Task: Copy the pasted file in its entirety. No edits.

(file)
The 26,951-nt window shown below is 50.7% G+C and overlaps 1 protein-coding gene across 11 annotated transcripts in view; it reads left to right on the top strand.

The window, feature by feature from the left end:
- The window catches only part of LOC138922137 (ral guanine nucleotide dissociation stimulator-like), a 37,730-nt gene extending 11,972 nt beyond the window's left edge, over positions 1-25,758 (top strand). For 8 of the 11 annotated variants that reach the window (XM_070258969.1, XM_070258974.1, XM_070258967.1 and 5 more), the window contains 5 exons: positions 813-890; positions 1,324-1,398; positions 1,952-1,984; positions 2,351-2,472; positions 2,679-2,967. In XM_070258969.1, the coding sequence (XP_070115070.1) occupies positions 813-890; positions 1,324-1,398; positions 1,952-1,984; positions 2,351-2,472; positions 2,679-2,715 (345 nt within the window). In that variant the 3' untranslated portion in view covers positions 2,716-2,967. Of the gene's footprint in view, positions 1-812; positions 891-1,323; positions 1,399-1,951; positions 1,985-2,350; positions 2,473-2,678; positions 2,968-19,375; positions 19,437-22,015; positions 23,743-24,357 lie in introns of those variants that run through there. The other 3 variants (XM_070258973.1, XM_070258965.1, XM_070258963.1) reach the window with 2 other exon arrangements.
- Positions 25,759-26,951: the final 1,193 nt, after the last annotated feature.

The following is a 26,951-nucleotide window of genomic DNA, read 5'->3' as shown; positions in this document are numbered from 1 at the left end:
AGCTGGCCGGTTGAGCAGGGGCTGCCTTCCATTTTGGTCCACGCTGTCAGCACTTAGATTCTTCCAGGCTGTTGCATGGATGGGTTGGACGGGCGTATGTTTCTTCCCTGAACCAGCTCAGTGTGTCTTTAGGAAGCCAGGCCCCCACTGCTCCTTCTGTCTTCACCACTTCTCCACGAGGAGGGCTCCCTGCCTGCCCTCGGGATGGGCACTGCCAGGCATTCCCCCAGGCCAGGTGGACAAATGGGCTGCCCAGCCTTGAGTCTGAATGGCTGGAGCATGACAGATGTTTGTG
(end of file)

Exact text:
The 26,951-nt window shown below is 50.7% G+C and overlaps 1 protein-coding gene across 11 annotated transcripts in view; it reads left to right on the top strand.

The window, feature by feature from the left end:
- The window catches only part of LOC138922137 (ral guanine nucleotide dissociation stimulator-like), a 37,730-nt gene extending 11,972 nt beyond the window's left edge, over positions 1-25,758 (top strand). For 8 of the 11 annotated variants that reach the window (XM_070258969.1, XM_070258974.1, XM_070258967.1 and 5 more), the window contains 5 exons: positions 813-890; positions 1,324-1,398; positions 1,952-1,984; positions 2,351-2,472; positions 2,679-2,967. In XM_070258969.1, the coding sequence (XP_070115070.1) occupies positions 813-890; positions 1,324-1,398; positions 1,952-1,984; positions 2,351-2,472; positions 2,679-2,715 (345 nt within the window). In that variant the 3' untranslated portion in view covers positions 2,716-2,967. Of the gene's footprint in view, positions 1-812; positions 891-1,323; positions 1,399-1,951; positions 1,985-2,350; positions 2,473-2,678; positions 2,968-19,375; positions 19,437-22,015; positions 23,743-24,357 lie in introns of those variants that run through there. The other 3 variants (XM_070258973.1, XM_070258965.1, XM_070258963.1) reach the window with 2 other exon arrangements.
- Positions 25,759-26,951: the final 1,193 nt, after the last annotated feature.

The following is a 26,951-nucleotide window of genomic DNA, read 5'->3' as shown; positions in this document are numbered from 1 at the left end:
AGCTGGCCGGTTGAGCAGGGGCTGCCTTCCATTTTGGTCCACGCTGTCAGCACTTAGATTCTTCCAGGCTGTTGCATGGATGGGTTGGACGGGCGTATGTTTCTTCCCTGAACCAGCTCAGTGTGTCTTTAGGAAGCCAGGCCCCCACTGCTCCTTCTGTCTTCACCACTTCTCCACGAGGAGGGCTCCCTGCCTGCCCTCGGGATGGGCACTGCCAGGCATTCCCCCAGGCCAGGTGGACAAATGGGCTGCCCAGCCTTGAGTCTGAATGGCTGGAGCATGACAGATGTTTGTG